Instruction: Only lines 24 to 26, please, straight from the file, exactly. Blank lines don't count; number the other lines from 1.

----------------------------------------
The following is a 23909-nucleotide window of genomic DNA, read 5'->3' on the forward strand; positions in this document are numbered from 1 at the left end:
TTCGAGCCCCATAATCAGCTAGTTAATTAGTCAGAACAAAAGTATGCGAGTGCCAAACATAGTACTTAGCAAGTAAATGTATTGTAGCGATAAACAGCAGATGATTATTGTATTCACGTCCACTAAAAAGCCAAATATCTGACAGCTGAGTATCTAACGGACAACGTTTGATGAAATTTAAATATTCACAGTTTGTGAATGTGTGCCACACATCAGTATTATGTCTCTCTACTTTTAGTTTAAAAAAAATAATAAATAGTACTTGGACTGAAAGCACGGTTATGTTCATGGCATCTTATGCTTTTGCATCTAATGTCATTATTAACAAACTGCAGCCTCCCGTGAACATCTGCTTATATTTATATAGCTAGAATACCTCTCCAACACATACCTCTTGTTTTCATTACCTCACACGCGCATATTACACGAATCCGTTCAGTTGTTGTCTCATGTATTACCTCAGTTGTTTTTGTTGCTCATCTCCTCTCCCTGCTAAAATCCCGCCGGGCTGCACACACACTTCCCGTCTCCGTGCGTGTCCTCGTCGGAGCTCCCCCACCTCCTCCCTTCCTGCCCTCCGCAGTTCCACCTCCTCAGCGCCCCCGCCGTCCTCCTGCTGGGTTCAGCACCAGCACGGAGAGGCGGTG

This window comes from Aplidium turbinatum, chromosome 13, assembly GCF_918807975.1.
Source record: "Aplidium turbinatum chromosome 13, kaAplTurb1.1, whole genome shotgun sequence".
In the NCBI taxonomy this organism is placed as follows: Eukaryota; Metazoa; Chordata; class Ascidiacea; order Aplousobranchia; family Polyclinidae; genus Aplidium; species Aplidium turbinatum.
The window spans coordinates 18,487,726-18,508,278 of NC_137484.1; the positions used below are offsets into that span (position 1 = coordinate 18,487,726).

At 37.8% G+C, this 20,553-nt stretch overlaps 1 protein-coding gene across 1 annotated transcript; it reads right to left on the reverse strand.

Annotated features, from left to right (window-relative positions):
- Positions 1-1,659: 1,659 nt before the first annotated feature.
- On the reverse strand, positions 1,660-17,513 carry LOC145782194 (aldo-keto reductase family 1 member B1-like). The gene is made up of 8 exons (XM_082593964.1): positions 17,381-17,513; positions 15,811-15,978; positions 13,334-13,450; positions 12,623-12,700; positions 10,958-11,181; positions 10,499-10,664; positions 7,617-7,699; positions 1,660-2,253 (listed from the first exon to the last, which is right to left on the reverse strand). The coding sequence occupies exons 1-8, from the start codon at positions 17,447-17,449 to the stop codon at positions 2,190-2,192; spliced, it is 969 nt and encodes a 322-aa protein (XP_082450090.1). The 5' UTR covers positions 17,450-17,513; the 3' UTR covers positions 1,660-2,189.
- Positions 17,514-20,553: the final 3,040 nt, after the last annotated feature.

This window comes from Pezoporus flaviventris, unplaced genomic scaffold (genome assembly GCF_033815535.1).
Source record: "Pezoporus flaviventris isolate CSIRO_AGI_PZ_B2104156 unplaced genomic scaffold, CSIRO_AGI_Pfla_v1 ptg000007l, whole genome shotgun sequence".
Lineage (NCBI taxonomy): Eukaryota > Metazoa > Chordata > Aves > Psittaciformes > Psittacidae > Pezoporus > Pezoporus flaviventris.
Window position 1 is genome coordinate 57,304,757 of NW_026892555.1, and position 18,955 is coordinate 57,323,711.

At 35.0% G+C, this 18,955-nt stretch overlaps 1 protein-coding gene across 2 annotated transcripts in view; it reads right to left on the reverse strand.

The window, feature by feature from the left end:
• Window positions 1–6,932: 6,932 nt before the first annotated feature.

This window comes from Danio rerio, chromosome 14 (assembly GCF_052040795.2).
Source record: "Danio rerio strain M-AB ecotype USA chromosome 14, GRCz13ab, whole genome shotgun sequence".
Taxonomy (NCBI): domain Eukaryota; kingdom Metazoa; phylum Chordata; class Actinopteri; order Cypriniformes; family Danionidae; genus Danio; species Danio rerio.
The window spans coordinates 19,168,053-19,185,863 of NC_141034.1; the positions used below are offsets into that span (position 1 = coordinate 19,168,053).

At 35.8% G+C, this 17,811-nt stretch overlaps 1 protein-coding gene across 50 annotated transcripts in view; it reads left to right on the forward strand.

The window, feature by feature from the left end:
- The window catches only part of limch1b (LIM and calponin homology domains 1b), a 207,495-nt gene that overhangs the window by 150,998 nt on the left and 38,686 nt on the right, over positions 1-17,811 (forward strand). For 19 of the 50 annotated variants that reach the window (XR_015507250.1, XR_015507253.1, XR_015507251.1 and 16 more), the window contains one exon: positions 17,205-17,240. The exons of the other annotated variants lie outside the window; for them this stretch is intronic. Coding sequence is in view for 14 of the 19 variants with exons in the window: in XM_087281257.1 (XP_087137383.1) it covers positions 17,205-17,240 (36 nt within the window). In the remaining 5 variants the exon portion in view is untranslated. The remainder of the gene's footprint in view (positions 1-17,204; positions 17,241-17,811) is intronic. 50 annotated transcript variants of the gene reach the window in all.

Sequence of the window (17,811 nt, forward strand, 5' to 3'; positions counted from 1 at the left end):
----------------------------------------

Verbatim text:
The window, feature by feature from the left end:
- The window catches only part of limch1b (LIM and calponin homology domains 1b), a 207,495-nt gene that overhangs the window by 150,998 nt on the left and 38,686 nt on the right, over positions 1-17,811 (forward strand). For 19 of the 50 annotated variants that reach the window (XR_015507250.1, XR_015507253.1, XR_015507251.1 and 16 more), the window contains one exon: positions 17,205-17,240. The exons of the other annotated variants lie outside the window; for them this stretch is intronic. Coding sequence is in view for 14 of the 19 variants with exons in the window: in XM_087281257.1 (XP_087137383.1) it covers positions 17,205-17,240 (36 nt within the window). In the remaining 5 variants the exon portion in view is untranslated. The remainder of the gene's footprint in view (positions 1-17,204; positions 17,241-17,811) is intronic. 50 annotated transcript variants of the gene reach the window in all.

Sequence of the window (17,811 nt, forward strand, 5' to 3'; positions counted from 1 at the left end):